Exploring Resources and Different Treatment Models for Hepatitis C Virus and Opioid Use Disorder

Oct 15, 2019  02:00 PM  EST

 

The opioid crisis in the United States has led to increased HCV infection among younger populations of people who inject drugs (PWID) and other vulnerable populations, who often seek care at community health centers. Early treatment for HCV can lead to decreased transmission rates and increased cure rates with advances in oral medications. Recent evidence suggests that health center patients benefit from receiving hepatitis C virus (HCV) screening outside of the CDC recommendations of risk factors and patients born between 1945 and 1965, referred to as the “baby boomer” birth cohort. 

Part 1: The Intersection of Opioids and Hepatitis in the US and Resources Available
  • NASTAD discussed the current landscape of opioid and infectious disease and resources available for health settings to improve screening, testing, and treatment options for patients.
Part 2: Combined Infectious Disease and Opioid Use Disorder Treatment with Special Populations
  • NNCC reviewed how enhanced screening and behavioral health integration improved patient outcomes for hepatitis and opioid use disorder for high risk populations in Philadelphia, PA
  • Boston Health Care for the Homeless discussed the integration of infectious disease and substance use disorder treatment for people experiencing homelessness and in shelters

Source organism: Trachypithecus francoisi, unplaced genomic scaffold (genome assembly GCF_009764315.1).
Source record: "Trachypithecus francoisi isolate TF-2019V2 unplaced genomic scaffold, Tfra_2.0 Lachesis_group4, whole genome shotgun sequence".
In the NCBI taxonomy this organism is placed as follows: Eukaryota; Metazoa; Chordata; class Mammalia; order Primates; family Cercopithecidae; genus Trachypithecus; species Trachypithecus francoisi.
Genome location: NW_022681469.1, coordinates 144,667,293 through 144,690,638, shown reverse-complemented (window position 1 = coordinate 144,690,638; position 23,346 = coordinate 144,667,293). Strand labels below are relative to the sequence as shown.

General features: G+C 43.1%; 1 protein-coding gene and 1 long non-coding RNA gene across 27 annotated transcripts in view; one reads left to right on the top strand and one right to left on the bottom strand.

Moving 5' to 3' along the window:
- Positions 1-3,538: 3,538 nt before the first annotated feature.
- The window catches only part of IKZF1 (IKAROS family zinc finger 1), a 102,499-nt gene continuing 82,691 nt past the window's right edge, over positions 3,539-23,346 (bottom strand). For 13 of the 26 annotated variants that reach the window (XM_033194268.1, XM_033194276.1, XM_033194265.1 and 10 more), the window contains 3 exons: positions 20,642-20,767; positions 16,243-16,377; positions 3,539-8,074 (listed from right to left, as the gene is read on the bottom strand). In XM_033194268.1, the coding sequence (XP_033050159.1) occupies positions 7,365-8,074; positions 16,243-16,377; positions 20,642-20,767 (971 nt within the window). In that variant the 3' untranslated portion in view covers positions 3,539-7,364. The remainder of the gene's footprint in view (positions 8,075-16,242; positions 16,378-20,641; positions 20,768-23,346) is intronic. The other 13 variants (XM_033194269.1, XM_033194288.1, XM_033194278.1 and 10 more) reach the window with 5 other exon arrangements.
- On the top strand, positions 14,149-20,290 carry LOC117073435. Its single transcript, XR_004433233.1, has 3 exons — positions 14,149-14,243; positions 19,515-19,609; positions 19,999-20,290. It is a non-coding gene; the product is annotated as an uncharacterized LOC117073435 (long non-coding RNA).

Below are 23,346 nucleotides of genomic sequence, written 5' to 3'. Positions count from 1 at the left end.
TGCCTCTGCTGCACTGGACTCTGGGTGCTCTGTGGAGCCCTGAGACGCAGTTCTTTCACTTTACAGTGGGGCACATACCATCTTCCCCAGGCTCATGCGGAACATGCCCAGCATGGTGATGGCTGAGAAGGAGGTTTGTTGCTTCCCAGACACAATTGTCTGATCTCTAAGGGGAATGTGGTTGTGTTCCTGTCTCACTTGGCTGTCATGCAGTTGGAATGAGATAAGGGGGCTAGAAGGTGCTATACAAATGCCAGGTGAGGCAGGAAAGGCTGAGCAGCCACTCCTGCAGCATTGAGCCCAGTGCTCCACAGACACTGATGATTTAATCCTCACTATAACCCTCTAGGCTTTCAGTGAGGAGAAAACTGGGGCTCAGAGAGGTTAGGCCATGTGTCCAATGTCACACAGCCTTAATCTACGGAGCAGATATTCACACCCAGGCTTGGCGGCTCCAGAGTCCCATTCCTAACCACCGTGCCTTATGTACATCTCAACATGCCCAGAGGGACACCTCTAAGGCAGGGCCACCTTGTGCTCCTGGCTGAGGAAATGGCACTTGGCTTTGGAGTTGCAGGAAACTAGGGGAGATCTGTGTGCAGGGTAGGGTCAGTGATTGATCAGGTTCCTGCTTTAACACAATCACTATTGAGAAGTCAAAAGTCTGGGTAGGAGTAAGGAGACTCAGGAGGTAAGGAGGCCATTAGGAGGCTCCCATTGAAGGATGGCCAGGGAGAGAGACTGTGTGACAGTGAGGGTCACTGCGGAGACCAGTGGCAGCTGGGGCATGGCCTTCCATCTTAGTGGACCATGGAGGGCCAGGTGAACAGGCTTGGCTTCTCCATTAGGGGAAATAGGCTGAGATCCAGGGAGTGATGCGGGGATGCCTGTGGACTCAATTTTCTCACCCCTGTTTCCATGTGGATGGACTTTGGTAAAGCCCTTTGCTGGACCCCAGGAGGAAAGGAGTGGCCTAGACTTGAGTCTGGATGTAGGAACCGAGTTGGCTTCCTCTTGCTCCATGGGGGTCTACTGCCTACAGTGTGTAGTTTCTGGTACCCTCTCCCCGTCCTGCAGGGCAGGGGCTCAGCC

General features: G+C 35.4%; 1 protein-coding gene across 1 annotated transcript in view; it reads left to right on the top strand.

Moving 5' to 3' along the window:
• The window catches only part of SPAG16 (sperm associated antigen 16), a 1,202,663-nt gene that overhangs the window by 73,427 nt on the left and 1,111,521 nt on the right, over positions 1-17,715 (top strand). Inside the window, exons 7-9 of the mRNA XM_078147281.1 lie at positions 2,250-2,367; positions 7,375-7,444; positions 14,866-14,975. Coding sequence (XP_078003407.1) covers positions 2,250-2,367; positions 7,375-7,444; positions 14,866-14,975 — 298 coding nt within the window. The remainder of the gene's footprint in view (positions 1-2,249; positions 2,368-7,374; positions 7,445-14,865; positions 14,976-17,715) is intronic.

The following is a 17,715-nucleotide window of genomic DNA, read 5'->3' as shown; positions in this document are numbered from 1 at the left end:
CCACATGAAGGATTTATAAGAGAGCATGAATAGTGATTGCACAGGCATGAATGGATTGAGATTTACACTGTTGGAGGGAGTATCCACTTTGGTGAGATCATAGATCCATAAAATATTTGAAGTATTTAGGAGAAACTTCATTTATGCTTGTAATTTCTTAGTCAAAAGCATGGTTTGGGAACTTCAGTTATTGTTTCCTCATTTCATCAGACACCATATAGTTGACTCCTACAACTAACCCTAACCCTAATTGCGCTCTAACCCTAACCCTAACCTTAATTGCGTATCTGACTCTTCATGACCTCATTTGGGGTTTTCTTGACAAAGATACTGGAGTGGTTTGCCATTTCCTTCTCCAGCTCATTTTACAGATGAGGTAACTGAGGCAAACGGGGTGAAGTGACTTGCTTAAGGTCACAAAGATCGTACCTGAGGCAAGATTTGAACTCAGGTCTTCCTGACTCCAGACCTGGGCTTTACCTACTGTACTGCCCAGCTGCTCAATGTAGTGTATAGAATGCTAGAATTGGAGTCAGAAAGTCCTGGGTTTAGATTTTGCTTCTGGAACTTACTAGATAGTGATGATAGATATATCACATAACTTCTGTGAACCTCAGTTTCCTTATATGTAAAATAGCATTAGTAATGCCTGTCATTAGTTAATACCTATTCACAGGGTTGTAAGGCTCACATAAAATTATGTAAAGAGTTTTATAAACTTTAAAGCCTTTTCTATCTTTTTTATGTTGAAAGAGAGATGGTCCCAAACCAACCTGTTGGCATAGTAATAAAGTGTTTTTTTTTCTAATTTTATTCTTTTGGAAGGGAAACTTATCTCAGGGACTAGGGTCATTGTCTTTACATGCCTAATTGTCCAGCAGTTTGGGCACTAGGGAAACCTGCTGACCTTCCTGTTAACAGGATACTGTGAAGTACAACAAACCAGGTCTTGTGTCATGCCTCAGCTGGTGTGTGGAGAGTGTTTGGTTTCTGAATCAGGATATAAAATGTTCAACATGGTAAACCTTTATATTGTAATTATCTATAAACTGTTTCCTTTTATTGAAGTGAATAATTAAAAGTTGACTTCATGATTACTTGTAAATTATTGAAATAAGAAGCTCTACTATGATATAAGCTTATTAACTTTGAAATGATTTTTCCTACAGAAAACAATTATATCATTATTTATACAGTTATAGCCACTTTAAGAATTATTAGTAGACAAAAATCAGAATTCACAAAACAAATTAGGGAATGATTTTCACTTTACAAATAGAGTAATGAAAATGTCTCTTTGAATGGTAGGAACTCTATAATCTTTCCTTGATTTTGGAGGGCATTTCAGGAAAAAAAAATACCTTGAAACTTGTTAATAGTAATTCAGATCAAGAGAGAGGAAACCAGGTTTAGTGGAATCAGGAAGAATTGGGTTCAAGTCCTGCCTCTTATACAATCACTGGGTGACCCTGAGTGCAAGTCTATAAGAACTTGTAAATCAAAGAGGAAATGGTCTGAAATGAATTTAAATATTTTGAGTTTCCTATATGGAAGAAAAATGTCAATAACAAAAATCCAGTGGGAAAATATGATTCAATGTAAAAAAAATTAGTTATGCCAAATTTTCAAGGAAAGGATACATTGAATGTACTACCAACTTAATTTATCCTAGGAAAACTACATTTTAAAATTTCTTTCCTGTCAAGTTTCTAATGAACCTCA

Part 3: Implementing an Enhanced HCV Screening Model in Iowa
  • Iowa Department of Public Health reviewed current substance use disorder rates in Iowa and surveillance to eliminate HIV and HCV throughout the state
  • The Clinician Consultation Network of University of California San Francisco reviewed resources available for providers treating hepatitis and co-occurring substance use orders, such as the Warm Line for consultation of cases.
Part 4: Expanding Medication-Assisted Therapy in Philadelphia, PA
  • Community College of Philadelphia Nursing Department discussed the history of community nursing and how nursing students have increased awareness of opioid use disorder and Narcan trainings throughout Philadelphia
  • Public Health Management Corporation explained the expansion of Medication-Assisted Therapy in Rising Sun Health Center and resources for organizations to increase provider capacity

This Learning Collaborative series is complete. CE Credits are not available.